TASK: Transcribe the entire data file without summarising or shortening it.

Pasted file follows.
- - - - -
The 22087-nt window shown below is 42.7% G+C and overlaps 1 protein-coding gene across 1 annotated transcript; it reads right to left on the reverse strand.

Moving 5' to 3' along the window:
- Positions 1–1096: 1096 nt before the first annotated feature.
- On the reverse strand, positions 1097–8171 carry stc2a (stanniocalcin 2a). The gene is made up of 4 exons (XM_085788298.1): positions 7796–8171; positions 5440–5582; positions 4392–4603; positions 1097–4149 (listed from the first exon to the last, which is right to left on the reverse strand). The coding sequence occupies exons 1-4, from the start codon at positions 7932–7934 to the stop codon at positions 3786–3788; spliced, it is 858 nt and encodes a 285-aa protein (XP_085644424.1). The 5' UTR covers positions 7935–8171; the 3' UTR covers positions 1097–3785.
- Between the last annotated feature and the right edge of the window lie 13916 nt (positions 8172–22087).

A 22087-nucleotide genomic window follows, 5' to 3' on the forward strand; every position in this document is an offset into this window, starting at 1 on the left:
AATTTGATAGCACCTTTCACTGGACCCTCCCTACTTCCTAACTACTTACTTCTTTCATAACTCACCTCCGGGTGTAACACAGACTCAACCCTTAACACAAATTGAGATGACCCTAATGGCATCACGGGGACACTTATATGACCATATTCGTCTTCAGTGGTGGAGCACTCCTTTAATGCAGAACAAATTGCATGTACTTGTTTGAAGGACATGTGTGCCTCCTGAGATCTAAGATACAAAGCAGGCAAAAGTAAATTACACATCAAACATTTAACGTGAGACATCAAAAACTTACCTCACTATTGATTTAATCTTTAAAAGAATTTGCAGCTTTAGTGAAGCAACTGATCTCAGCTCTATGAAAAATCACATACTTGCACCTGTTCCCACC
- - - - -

The 22087-nt window shown below is 42.7% G+C and overlaps 1 protein-coding gene across 1 annotated transcript; it reads right to left on the reverse strand.

Moving 5' to 3' along the window:
- Positions 1–1096: 1096 nt before the first annotated feature.
- On the reverse strand, positions 1097–8171 carry stc2a (stanniocalcin 2a). The gene is made up of 4 exons (XM_085788298.1): positions 7796–8171; positions 5440–5582; positions 4392–4603; positions 1097–4149 (listed from the first exon to the last, which is right to left on the reverse strand). The coding sequence occupies exons 1-4, from the start codon at positions 7932–7934 to the stop codon at positions 3786–3788; spliced, it is 858 nt and encodes a 285-aa protein (XP_085644424.1). The 5' UTR covers positions 7935–8171; the 3' UTR covers positions 1097–3785.
- Between the last annotated feature and the right edge of the window lie 13916 nt (positions 8172–22087).

A 22087-nucleotide genomic window follows, 5' to 3' on the forward strand; every position in this document is an offset into this window, starting at 1 on the left:
AATTTGATAGCACCTTTCACTGGACCCTCCCTACTTCCTAACTACTTACTTCTTTCATAACTCACCTCCGGGTGTAACACAGACTCAACCCTTAACACAAATTGAGATGACCCTAATGGCATCACGGGGACACTTATATGACCATATTCGTCTTCAGTGGTGGAGCACTCCTTTAATGCAGAACAAATTGCATGTACTTGTTTGAAGGACATGTGTGCCTCCTGAGATCTAAGATACAAAGCAGGCAAAAGTAAATTACACATCAAACATTTAACGTGAGACATCAAAAACTTACCTCACTATTGATTTAATCTTTAAAAGAATTTGCAGCTTTAGTGAAGCAACTGATCTCAGCTCTATGAAAAATCACATACTTGCACCTGTTCCCACC